Economic Justice 

Lawyers’ Committee for Civil Rights of the San Francisco Bay Area (LCCRSF)’s Legal Services for Entrepreneurs (LSE) program provides free legal services to low-income individuals who want to start or develop businesses; businesses committed to investing in economically distressed communities, including hiring people with arrest and conviction records; and mom and pop shops located in areas where gentrification is a force for displacement. LCCRSF strives to provide assistance to minority small business owners. The LSE program pro bono work has become particularly urgent during the COVID-19 pandemic. 

(1) Volunteer at a Virtual Small Business Clinic 

  • Training & Technical Assistance During the Clinic: You need no prior experience to volunteer at a virtual clinic to help small businesses with commercial leasing matters! A training video will be sent to volunteer attorneys to review before the clinic, as well as helpful documents for your review, in order to help you prepare. A supervising expert attorney will be present to answer any questions that come up during the clinic. Please note, LCCRSF’s malpractice insurance covers pro bono clinic volunteers. 
  • Scope of Pro Bono Work: The Legal Services for Entrepreneurs (LSE) program runs a free virtual legal clinic for small businesses owned by people of color, immigrants, and low-income entrepreneurs. Participants will have 60 minutes to explain their legal issues, ask questions, and receive advice from a pro bono attorney. Topics include entity formation, contract drafting and review, licensing and permits, employment law, intellectual property, commercial lease assistance and negotiations, and more. 
  • Time Commitment: Varies from 1h clinics to 1-5 limited scope representation (pro bono volunteers can select scope of work).

(2) Longer-Term, Limited Scope Representation, as Well as One-Hour Consults Outside the Clinical Setting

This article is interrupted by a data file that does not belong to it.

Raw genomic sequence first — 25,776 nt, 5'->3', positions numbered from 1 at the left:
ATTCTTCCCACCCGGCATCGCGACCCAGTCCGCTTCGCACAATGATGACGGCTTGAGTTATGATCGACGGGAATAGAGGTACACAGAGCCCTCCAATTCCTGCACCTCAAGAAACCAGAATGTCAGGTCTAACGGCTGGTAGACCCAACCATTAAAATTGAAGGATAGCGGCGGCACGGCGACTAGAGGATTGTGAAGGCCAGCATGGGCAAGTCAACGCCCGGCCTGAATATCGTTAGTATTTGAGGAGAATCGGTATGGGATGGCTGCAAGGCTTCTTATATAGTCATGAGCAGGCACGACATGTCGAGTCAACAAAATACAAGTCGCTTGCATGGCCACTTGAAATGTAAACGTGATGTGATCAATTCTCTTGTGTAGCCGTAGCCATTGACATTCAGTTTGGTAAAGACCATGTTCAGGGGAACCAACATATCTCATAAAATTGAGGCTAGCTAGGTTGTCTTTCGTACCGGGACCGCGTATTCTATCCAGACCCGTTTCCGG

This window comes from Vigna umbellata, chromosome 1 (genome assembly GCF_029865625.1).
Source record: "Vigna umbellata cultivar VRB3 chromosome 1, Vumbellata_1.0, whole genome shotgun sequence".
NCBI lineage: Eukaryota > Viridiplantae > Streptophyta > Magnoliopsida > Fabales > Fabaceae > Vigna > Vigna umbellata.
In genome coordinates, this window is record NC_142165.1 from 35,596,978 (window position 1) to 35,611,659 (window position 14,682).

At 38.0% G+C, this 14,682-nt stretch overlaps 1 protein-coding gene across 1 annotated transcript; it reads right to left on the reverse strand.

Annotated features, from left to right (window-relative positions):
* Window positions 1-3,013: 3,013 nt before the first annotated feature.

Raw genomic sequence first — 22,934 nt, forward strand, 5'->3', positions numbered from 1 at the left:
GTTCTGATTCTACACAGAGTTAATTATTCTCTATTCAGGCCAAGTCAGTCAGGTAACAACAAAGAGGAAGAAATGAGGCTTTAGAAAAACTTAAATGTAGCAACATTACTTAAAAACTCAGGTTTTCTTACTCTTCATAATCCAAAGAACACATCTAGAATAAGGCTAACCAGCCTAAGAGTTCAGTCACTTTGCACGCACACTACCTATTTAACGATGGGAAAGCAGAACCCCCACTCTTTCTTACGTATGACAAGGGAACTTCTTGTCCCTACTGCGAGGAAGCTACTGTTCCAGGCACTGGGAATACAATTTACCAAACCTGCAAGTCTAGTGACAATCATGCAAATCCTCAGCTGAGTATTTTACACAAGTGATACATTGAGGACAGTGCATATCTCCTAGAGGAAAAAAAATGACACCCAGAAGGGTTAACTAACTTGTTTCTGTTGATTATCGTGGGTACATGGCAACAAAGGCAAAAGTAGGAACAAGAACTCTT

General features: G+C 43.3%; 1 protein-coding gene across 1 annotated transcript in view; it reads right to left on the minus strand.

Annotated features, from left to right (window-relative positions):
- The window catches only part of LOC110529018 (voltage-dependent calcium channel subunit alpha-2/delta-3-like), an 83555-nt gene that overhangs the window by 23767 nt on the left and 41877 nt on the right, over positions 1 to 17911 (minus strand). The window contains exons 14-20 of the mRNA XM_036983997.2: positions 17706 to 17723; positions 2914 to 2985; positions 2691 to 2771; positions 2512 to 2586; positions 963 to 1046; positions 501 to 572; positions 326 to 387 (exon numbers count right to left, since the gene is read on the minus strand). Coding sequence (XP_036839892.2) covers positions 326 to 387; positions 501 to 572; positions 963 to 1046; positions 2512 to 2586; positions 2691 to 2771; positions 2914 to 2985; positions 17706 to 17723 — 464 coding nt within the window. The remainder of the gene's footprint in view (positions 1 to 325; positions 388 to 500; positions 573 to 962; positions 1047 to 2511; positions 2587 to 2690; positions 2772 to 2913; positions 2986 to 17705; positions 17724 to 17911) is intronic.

We also have an ongoing need for pro bono attorneys to provide longer-term limited scope services to commercial tenants, helping them to respond to demand letters, assist in the negotiation process or draft legal pleadings.  

We often have one-hour consult needs outside the clinic dates. We welcome pro bono attorneys to take on these consults. 

  • Training & Technical Assistance: Training and technical assistance will be provided. 
  • Scope of Pro Bono Work: Volunteer attorney will meet with the client for an initial hour-long consult, review necessary paperwork, and help the client draft letters to landlord or engage in negotiations with Landlord.  
  • Time Commitment: Minimum time commitment for longer-term representation is five hours.  
  • Contact Information: Cristal Jones, LSE Program Coordinator:

(3) Webinars & Know Your Rights presentations 

During the pandemic, LSE has begun to deliver one-hour commercial lease webinars for commercial tenants on a monthly basis, offering guidance about moratorium protections, an overview of lease provisions that are key to engaging in negotiations, as well as negotiation strategies.  

  • Scope of Pro Bono Work: When the moratorium expires, the LSE program will be providing “Know your Rights” trainings to commercial tenants, as well as a training that provides an overview of the commercial eviction process, and what to expect.  
  • Training: LSE attorney will train pro bono attorney to deliver this presentation and provide a template presentation to work from. Prior knowledge of the eviction process would be helpful to answer questions from participants. 
  • Time Commitment: One to two hours to prepare, and additional hour to present. 
  • Contact Information: Cristal Jones, LSE Program Coordinator:

Immigrant Justice 

Since 1983, LCCRSF’s Asylum Program has provided legal representation for refugees who have escaped persecution and torture in their native countries.  Pro bono attorneys play a critical role in securing asylum, with asylum seekers five times more likely to win their case with legal representation. Our pro bono attorneys have won dozens of asylum cases over the past several years, but hundreds of asylum seekers still urgently need legal representation — and you can help.. 

Training & Technical Assistance: Little to no immigration law experience needed. The Asylum Program will provide extensive support, including trainings, written materials, technical assistance, and guidance from a mentor attorney on an ongoing basis. “This is a great opportunity for attorneys to lead a case with hands-on client and courtroom experience providing full-scope representation in matters that have life-changing outcomes.”